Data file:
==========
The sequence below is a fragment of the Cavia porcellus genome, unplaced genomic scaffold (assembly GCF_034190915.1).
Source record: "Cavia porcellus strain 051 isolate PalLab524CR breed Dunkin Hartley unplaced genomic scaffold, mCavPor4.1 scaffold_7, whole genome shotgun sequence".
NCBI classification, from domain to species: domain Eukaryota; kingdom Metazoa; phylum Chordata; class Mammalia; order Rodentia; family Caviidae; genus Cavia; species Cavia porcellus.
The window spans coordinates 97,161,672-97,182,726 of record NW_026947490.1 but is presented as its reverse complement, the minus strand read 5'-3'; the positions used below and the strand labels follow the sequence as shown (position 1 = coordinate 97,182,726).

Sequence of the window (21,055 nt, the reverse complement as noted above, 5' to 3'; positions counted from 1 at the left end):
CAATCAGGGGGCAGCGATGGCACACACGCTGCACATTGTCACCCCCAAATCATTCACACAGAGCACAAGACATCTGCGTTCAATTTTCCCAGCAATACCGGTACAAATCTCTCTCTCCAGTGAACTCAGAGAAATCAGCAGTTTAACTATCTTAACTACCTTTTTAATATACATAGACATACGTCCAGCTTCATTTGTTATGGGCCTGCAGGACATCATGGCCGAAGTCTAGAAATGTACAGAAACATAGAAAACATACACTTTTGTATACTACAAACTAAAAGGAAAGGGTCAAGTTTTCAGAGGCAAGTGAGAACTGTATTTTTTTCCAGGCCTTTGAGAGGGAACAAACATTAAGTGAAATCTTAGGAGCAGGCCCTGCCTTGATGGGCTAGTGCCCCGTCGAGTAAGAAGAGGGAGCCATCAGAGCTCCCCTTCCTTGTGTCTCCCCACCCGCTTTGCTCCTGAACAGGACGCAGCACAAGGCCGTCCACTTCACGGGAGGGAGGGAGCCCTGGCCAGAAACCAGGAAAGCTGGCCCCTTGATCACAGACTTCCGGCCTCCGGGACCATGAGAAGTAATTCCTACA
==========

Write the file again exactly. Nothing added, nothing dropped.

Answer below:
The sequence below is a fragment of the Cavia porcellus genome, unplaced genomic scaffold (assembly GCF_034190915.1).
Source record: "Cavia porcellus strain 051 isolate PalLab524CR breed Dunkin Hartley unplaced genomic scaffold, mCavPor4.1 scaffold_7, whole genome shotgun sequence".
NCBI classification, from domain to species: domain Eukaryota; kingdom Metazoa; phylum Chordata; class Mammalia; order Rodentia; family Caviidae; genus Cavia; species Cavia porcellus.
The window spans coordinates 97,161,672-97,182,726 of record NW_026947490.1 but is presented as its reverse complement, the minus strand read 5'-3'; the positions used below and the strand labels follow the sequence as shown (position 1 = coordinate 97,182,726).

Sequence of the window (21,055 nt, the reverse complement as noted above, 5' to 3'; positions counted from 1 at the left end):
CAATCAGGGGGCAGCGATGGCACACACGCTGCACATTGTCACCCCCAAATCATTCACACAGAGCACAAGACATCTGCGTTCAATTTTCCCAGCAATACCGGTACAAATCTCTCTCTCCAGTGAACTCAGAGAAATCAGCAGTTTAACTATCTTAACTACCTTTTTAATATACATAGACATACGTCCAGCTTCATTTGTTATGGGCCTGCAGGACATCATGGCCGAAGTCTAGAAATGTACAGAAACATAGAAAACATACACTTTTGTATACTACAAACTAAAAGGAAAGGGTCAAGTTTTCAGAGGCAAGTGAGAACTGTATTTTTTTCCAGGCCTTTGAGAGGGAACAAACATTAAGTGAAATCTTAGGAGCAGGCCCTGCCTTGATGGGCTAGTGCCCCGTCGAGTAAGAAGAGGGAGCCATCAGAGCTCCCCTTCCTTGTGTCTCCCCACCCGCTTTGCTCCTGAACAGGACGCAGCACAAGGCCGTCCACTTCACGGGAGGGAGGGAGCCCTGGCCAGAAACCAGGAAAGCTGGCCCCTTGATCACAGACTTCCGGCCTCCGGGACCATGAGAAGTAATTCCTACA